I grew up in a family where we were allowed to speak our minds. As long as you can reason respectfully, you can speak up. So [when the kids were growing up,] our home wasn’t “I told you so.” I always explained rules. And if there’s something mom is not doing correctly, “You tell me”. It’s unfair that only mom gets to say things. Someone has to correct me.

So my kids would tell me, “Mom I’m angry at you because… it upset me because....” And I would not take it against them. Even today, when they tell me something like “Chill Mom, your tone. Mom don’t fight me I’m not fighting you.” I would just think about it, and I’m sure they won’t call me out on it if it’s not true.

I look at it as a blessing that they’re confident enough to tell me to my face what I did wrong and it gives me an opportunity to better myself.

[I’m proud that] they’re adults and they continue to live principled lives as responsible individuals – because it makes sense.

My children and I, we really really talk a lot and I know their friends and one of them was telling me about a good friend who was a good guy but somehow didn’t turn out too well anymore. I asked, “Why did that happen? You guys were the same once upon a time and you did you the right thing so why didn’t he?” My son answered: “Because mom it makes sense. As children, you always gave us the reason [behind rules and things you were asking us to do].”

They’re adults. They can really do what they want to do, but they continue to do what’s supposed to be done, because it makes sense. It’s something I thank the Lord everyday for, because I’m not there everyday. I can trust that even if it’s not the popular thing to do, it’s the higher good that they’ll pick.

 

How has parenthood changed you?

Dazzle: They always say that parenthood is life-changing; what they forget to mention, is that it’s lifestyle-changing too. I used to play sports twice or thrice a week, spend nights watching shows with my husband (or a glass of wine when he’s out) or visiting my parents, and was always up for adventures friends invited us to.

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Everything is different now. Traveling is not the same, my body’s not the same (I’ve gotten 4 injuries from incorrectly carrying my super active daughter), even my fashion sense is confused.

Breastfeeding is a huge commitment, and I love that I’m able to nourish my baby; but it’s also a constant reminder that my body and my life are no longer just my own. That’s biggest change really – not even your heart is any longer your own.

I’ve become more resilient, and more grateful. Nothing is as painful as labor. Nothing as stressful as hearing your child cry in pain; nothing as difficult as learning to parent mistake after mistake after triumph. But there’s nothing as beautiful as your baby’s smile, as peaceful as her sleeping face, as exciting as seeing her take her first step. Nothing is as jam-packed with joy as motherhood is.

Mrs. B: It has changed me a lot. It has brought out the best in me. I’m a type A person, I move very fast, my temperament is short and have low tolerance for inefficiency… all of that is tested as a parent.

In the office, if someone is incompetent, you fire them. You can’t fire kids.

You really have to be patient. You have no credibility if you don’t walk your talk, so your life needs to be coherent and consistent. Especially when giving permission. What’s non-negotiable will always be non-negotiable – that has to be very clear to children growing up. They need a clear concept of right and wrong. And we have to lead by example.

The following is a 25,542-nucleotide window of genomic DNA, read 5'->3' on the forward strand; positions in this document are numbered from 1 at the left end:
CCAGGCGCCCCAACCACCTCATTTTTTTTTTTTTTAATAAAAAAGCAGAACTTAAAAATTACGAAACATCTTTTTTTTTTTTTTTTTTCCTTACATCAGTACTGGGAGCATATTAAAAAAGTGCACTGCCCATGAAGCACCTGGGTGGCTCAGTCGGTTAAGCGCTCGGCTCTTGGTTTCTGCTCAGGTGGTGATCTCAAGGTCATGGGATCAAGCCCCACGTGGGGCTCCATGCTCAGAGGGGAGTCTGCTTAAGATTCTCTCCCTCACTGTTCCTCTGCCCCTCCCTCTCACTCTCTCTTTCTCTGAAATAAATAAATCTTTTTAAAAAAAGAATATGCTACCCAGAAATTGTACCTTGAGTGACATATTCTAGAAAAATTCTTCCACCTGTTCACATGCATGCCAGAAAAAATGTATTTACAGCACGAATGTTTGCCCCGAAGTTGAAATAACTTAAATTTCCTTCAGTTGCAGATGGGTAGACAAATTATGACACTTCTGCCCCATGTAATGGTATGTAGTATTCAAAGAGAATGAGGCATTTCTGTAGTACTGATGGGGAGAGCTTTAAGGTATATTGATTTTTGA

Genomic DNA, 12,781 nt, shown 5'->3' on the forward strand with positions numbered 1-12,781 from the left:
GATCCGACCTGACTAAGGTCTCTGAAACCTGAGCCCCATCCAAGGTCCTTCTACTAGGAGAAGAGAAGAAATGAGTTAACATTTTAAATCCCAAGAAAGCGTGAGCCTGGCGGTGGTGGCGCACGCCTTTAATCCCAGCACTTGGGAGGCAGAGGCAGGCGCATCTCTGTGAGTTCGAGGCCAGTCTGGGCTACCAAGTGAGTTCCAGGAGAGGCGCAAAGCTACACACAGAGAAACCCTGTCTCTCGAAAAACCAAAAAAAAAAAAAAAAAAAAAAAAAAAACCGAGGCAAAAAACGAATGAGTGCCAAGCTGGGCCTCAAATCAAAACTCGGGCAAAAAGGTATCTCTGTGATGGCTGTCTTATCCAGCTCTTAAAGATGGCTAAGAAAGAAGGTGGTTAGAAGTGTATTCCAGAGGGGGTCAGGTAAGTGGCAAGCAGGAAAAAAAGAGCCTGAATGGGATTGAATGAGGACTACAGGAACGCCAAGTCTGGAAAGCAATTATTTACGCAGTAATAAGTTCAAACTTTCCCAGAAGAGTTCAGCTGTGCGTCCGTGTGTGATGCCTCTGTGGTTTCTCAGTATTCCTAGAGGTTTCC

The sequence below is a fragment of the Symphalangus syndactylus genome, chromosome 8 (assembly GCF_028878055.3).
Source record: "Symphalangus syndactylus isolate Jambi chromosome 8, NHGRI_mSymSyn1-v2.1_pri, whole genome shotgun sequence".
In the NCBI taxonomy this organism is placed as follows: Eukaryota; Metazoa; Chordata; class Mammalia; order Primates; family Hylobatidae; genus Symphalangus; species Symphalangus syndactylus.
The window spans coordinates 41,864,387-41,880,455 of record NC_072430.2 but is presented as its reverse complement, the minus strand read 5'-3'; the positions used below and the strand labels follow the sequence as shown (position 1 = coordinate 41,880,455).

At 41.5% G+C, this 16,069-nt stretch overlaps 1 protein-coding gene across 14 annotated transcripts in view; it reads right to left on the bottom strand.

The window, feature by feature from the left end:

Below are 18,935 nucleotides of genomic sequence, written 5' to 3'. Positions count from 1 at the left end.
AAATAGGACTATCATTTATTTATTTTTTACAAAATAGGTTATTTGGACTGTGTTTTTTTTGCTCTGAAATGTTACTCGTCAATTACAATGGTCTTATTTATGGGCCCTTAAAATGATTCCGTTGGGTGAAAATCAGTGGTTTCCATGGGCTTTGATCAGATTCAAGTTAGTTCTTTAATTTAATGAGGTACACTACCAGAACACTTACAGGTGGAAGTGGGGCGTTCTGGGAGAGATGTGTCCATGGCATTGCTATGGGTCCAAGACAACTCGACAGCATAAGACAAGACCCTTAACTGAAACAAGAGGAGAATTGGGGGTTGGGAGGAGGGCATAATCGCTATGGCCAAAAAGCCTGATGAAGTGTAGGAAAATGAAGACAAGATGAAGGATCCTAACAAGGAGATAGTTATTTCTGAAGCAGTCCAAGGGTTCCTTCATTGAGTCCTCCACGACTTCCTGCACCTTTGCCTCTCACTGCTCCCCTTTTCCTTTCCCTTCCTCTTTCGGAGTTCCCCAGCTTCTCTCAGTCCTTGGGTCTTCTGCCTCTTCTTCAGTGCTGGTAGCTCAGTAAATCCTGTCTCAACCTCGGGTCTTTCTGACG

It has taught me to be more tolerant. I don’t like to firefight, I do a lot of planning, a lot of home management. When a home is run efficiently they don’t realize the effort that goes into that, because things move like clockwork. That’s a career unto itself. You learn to master the art of multi-tasking especially with a lot of children. We women naman, we really have that gift. But when things don’t turn out as you expected them to, you just deal with it.

You can’t be ‘de kahon’. You have to constantly tweak and be flexible.

I really learn a lot from my children. Every night, they come home and tell me about their work. I tell them: “Educate me.” I like to listen to what’s happening in their lives; I’m always involved and tell them “You guys have to be better than your parents.” I don’t have insecurities about them being better than me and that’s how it should be.

Noob and vet mom fears on the next page.

What are your fears for your children as they grow up?

Dazzle: The world we’re leaving her is dying. Climate change tops my fears list; next is what its effects will be on civilization. Suddenly post-apocalyptic movies aren’t so sci-fi anymore.

Like any noob parent, I’m also afraid of screwing up. I just want to do right by her.

Lastly, I’m a strong believer in no screen time until kids are ready for it. I know I can monitor her usage, but I can’t protect her from kids who’ll be less communicative, patient, and imaginative individuals as a result of too much screen time. Hopefully, violent won’t be on that list too.

Mrs. B: I try really to help them increase their adversity quotient. You can’t learn that overnight. I notice with the young now, it’s always about an instant sense of gratification. Thankfully, my kids are many so sanay sila sa hati-hati, sa hintayan. With the car, the driver has to pick up one then other. When there’s food on the table, they always ask who didn’t eat yet.

I used to teach, so I’m big on education. Our TV was always on weekends only and they got used to it even when they were in college. School was the priority. They tease me that even when it’s Recognition Day and everyone gets to go home ‘Mom makes us stay in school.’

We never rewarded them monetarily for good grades too. We told them “Your dad and I work; and studying – that’s your job. Anyone who works should do their best.” So a good grade in itself is its own reward.

And I never deprived them of the joy of being able to purchase their first big gadget, like an iPhone – even if it’s secondhand, it’s their own money. They bought their first iPod, Walkman, Playstation, with money they had saved. That’s a source of pride for them. I would never take that joy away from my children.